24 March 09 | Chad W. Post

This post originally appeared at the Abu Dhabi International Book Fair blog.

After spending a week in Abu Dhabi talking with Arabic publishers, looking at Arabic stands, I’m personally very interested in reading a few contemporary Arabic works. As most everybody knows, translation ain’t a specialty of American/UK publishers, so unfortunately outside of a handful of Mahfouz titles and Munif’s Cities of Salt, it’s unlikely you’ll find many other books on the shelves of your local bookstores.

That said, there are a few good sources and publications (which your bookstores should be able to order for you at least) that are worth checking out:

American University of Cairo Press is probably the cream of the crop. They publish upwards of 100 titles a year about the Middle East, ranging from academic books to general novels. Their three big categories are “Islamic Art & Architecture,” “Middle East Studies,” and “Modern Arabic Literature in Translation.” As more of a fiction reader than anything else, I picked up a copy of Gamal al-Ghitani’s The Zafarani Files, which was published just after it was announced that al-Ghitani won this year’s Sheikh Zayed’s Book Award for Fiction. (Instead of an overview or teaser about the book, I’ll just say that a full review will be available on the Three Percent website in the not too distant future.)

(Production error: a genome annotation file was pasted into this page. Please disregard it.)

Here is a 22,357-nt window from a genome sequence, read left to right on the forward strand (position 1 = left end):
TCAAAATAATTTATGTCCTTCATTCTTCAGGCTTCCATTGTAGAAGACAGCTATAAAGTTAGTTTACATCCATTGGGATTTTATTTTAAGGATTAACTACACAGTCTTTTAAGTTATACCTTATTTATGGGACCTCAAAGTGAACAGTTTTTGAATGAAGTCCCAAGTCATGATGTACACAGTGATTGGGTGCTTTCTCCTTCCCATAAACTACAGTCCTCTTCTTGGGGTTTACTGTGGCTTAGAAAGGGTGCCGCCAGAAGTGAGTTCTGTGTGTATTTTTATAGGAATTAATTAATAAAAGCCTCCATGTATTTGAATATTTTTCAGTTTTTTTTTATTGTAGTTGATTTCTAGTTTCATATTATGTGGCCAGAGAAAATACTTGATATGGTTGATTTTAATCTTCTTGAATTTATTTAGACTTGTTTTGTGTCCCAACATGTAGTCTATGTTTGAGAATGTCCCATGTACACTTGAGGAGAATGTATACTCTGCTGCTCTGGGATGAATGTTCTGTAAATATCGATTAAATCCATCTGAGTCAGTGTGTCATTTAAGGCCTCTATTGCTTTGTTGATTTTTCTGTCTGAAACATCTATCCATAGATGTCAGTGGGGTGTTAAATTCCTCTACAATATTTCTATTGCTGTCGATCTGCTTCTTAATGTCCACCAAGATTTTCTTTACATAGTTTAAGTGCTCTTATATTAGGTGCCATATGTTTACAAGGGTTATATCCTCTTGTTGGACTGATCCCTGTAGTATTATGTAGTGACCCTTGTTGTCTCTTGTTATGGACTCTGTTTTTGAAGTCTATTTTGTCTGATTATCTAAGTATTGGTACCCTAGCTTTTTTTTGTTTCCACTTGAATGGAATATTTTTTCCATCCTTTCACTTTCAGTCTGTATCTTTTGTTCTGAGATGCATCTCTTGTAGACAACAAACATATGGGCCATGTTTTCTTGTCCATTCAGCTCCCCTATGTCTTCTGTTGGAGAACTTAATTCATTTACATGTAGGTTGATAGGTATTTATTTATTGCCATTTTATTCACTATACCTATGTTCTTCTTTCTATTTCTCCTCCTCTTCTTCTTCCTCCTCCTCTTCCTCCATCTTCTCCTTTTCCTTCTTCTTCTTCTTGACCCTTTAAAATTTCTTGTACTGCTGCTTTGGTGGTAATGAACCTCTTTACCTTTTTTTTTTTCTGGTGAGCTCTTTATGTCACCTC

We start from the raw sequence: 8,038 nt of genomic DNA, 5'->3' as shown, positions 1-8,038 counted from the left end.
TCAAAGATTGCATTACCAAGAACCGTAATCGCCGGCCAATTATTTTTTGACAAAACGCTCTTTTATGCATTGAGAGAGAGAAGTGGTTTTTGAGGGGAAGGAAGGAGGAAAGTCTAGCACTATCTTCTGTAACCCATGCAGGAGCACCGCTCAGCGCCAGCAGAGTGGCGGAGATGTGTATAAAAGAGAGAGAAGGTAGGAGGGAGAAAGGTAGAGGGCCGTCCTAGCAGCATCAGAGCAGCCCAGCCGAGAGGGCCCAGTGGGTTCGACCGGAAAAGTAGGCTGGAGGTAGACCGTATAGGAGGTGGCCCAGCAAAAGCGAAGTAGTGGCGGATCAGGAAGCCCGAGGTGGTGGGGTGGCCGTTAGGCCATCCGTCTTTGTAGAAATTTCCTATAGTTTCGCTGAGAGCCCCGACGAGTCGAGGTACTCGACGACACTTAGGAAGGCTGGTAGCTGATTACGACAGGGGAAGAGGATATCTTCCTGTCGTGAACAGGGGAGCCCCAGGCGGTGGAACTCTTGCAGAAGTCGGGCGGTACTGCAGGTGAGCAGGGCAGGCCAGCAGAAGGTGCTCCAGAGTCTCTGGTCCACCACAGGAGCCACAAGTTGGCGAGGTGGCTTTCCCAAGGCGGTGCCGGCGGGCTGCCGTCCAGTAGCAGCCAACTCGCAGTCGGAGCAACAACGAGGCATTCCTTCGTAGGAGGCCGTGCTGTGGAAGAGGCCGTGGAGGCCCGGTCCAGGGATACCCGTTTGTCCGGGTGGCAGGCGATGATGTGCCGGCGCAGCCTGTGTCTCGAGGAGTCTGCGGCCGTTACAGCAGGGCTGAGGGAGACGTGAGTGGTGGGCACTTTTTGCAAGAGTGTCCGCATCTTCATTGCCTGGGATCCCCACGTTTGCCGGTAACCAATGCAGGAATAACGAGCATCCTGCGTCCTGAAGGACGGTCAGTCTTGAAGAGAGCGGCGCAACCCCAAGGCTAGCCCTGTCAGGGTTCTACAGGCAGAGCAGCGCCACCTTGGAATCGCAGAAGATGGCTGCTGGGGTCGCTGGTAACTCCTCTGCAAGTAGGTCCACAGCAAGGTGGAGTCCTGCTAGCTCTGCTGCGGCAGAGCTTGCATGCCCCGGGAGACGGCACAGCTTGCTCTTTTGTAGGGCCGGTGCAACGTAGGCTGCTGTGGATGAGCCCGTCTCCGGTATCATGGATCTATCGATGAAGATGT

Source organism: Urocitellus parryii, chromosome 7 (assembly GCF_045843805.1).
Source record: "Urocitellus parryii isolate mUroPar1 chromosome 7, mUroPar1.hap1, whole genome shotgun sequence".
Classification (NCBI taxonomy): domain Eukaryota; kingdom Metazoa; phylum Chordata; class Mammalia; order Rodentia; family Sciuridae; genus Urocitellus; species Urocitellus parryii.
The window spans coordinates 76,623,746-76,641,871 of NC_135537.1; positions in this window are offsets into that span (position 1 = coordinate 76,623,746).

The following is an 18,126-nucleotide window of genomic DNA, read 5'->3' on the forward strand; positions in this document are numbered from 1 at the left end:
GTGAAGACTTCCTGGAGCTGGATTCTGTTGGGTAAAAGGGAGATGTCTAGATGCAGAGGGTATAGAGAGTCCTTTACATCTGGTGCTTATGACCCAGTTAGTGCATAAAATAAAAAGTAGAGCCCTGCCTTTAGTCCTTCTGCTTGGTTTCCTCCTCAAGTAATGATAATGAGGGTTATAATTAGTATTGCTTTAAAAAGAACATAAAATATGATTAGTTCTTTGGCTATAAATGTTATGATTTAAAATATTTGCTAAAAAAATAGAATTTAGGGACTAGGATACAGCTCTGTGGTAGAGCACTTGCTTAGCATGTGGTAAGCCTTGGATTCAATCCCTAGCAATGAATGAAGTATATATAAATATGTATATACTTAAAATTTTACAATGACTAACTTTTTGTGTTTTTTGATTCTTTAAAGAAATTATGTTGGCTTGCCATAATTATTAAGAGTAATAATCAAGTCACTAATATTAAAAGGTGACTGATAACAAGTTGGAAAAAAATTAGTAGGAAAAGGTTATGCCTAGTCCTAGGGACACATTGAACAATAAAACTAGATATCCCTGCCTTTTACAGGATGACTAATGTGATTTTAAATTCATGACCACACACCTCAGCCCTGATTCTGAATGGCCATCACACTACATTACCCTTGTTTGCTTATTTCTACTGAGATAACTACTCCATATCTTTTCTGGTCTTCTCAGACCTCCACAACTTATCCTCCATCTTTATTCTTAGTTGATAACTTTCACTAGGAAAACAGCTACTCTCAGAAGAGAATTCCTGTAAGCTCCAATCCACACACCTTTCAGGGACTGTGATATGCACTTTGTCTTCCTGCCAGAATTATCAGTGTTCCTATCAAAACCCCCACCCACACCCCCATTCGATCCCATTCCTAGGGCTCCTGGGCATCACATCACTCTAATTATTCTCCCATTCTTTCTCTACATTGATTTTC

Saqi Books. The Alsaqi Bookshop is the UK’s largest bookshop specializing in Middle Eastern titles. And in addition to selling, they also publish books about the Middle East. Saqi Books publishes a wide range of titles from a number of languages and countries, and across a number of categories, including history, biography, culture & society, literature, philosophy & religion, and food & drink. Their “short stories by ___ women” series is a great introduction to writing from around the world. And in terms of the Middle East, Afsaneh: Short Stories by Iranian Women looks quite good.

In a Fertile Desert: Modern Writing from the United Arab Emirates was specially published for the ADIBF by the Abu Dhabi Authority for Culture and Heritage. Featuring twenty stories by UAE writers, this is the first collection of Emirati short fiction to be published. As mentioned on the flap copy, fiction writing is a very new genre for UAE writers, having traditionally worked within the poetry tradition. Selected and translated by Denys Johnson-Davies–one of the best Arabic translators working today–this book in a fantastic introduction to the literature of the region.

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